GEOLOGICAL SOCIETY OF THE PHILIPPINES

 

 

Arc Magmatism in the Northern Sierra Madre Range, Northeastern Luzon, Philippines: The Benham Rise Connection

 

Rolando Pena, Elmer Billedo1, Maria Luisa Tejada2 and Charmaine Belza-Mapaye3

1 Mines and Geosciences Bureau (MGB)
2National Institute of Geological Sciences, University of the Philippines (UP-NIGS)
3Philippine National Oil Company-Exploration Corporation (PNOC-EC)

 

Abstract

 

Rocks that are products of arc magmatism related to subduction are widespread in the Philippines, especially those that were emplaced during the Neogene. Volcanic flows and igneous intrusions related to subduction during Cretaceous Paleogene are less widespread but still significant in terms of occurrence and extent. Arc magmatism in the eastern strip of the Philippines, from northern Luzon down to southern Mindanao is manifested by rock units that date back to the Eocene. These are products of subduction along a zone associated with a proto Philippine Trench and the present Philippine Trench. From southern Luzon through eastern Visayas (Leyte and Samar) to eastern Mindanao (Pacific Cordillera), the sequence of products of magmatism seems to have continued from Paleogene to Late Neogene. However, arc magmatism in northern Sierra Madre is only confined to the Paleogene. A review of igneous rocks related to subduction in the Northern Sierra Madre Range in northeastern Luzon reveals peculiarities that are not shared with other rocks related to subduction along this eastern strip.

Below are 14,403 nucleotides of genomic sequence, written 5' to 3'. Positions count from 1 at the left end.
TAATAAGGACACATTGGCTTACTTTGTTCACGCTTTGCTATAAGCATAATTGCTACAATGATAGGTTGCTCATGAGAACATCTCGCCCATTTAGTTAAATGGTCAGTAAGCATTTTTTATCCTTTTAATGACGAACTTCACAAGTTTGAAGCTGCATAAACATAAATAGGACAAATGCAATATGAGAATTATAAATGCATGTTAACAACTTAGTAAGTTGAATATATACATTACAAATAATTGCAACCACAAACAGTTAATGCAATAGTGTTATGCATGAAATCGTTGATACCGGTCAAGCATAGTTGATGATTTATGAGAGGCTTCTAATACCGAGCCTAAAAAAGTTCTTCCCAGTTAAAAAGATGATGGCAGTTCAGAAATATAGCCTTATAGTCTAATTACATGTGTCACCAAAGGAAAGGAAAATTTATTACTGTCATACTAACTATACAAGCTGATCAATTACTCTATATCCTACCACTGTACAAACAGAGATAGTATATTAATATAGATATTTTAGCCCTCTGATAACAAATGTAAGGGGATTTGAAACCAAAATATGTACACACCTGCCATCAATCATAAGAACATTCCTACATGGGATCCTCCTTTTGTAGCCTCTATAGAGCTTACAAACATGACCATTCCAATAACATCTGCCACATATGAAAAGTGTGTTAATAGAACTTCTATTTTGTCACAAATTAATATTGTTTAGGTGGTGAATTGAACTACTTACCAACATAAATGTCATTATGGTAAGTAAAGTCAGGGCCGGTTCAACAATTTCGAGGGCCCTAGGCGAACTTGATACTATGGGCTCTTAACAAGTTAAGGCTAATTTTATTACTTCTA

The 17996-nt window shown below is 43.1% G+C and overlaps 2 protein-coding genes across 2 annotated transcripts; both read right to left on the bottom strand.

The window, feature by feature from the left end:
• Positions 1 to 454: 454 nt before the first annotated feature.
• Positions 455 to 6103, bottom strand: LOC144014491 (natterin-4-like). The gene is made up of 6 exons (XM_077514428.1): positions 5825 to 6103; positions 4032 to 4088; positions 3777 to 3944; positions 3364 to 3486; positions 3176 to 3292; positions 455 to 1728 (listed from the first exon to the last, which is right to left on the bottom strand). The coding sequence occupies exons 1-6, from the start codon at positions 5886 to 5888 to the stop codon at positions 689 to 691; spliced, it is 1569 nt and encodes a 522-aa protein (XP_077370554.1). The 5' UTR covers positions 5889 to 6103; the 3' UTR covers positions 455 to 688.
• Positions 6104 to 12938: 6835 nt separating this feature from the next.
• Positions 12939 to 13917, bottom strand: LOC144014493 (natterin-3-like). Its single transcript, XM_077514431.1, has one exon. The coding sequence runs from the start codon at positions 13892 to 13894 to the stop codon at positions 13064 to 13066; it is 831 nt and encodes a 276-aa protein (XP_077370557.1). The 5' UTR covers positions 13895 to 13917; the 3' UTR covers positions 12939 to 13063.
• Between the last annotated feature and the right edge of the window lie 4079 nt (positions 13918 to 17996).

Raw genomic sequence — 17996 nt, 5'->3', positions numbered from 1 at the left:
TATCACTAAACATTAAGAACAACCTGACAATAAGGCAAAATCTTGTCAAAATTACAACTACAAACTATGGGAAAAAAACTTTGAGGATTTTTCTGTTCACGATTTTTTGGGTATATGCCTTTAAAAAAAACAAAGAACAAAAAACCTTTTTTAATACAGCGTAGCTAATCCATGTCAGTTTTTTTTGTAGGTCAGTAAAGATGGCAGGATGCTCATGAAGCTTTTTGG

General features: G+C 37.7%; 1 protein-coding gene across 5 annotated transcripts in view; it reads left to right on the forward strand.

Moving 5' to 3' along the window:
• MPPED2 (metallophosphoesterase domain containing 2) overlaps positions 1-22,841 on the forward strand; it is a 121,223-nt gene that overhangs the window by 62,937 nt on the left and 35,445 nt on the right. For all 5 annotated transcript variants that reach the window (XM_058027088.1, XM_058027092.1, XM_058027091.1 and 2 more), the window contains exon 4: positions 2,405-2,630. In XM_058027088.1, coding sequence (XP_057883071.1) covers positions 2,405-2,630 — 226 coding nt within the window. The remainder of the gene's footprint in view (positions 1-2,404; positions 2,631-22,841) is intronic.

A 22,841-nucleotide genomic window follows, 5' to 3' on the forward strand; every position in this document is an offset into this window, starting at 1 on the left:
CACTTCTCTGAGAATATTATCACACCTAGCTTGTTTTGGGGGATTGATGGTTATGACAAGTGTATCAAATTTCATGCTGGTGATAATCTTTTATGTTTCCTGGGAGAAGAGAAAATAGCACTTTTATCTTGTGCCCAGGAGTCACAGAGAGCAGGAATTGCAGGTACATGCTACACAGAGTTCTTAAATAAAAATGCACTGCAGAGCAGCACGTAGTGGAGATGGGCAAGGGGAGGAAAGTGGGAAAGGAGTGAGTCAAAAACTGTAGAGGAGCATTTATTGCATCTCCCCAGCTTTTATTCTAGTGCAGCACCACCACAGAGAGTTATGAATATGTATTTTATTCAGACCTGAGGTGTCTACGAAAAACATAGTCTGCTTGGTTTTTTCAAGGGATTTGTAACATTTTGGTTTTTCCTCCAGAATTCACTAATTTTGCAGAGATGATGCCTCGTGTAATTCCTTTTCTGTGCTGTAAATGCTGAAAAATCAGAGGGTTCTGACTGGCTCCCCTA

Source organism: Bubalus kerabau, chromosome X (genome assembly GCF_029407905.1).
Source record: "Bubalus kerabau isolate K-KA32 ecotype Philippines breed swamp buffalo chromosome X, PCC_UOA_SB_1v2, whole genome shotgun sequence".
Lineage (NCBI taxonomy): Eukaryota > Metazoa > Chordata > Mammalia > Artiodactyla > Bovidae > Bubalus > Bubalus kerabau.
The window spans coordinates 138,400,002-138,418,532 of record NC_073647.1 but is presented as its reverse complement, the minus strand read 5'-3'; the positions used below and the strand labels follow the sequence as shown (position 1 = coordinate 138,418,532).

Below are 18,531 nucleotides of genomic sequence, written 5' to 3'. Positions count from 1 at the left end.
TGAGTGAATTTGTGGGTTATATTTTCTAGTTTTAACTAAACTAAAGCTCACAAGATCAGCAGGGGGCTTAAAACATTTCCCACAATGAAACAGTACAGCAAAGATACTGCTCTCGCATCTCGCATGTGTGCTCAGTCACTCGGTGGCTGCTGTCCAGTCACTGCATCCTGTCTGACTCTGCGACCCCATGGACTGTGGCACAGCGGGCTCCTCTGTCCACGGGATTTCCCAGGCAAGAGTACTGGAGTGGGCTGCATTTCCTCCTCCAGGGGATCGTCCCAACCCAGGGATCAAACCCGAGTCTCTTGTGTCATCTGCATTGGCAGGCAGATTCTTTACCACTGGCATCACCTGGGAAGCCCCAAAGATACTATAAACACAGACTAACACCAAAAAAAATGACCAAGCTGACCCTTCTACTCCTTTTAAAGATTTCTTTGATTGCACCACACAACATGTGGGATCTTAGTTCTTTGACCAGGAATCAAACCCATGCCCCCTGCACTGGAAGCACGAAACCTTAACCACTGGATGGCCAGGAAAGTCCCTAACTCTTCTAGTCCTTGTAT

• Huge volumes of igneous rocks generated as manifested by intrusions of batholithic dimensions and copious volcanism;

  • Development of alkalic rocks in Oligocene Early Miocene; and

  • Cessation of arc magmatism in Early Miocene.

Whereas subduction and consequent arc magmatism from Eocene to Late Neogene is a widespread occurrence in various areas in the Philippines, the Northern Sierra Madre Range does not harbor igneous rocks that could be construed as products of Neogene arc magmatism. The cessation of arc magmatism in this area is most likely related to the cessation of seafloor spreading from the Central Basin Spreading Center that is presently located east of Northern Sierra Madre Range, attendant to the collision of Benham Rise with northern Luzon northern Bicol in earliest Miocene time (20 23 Ma). What remains as a vestige of the Paleogene east-facing arc is an ancient subduction zone that is presently designated as the East Luzon Trough.

 

 
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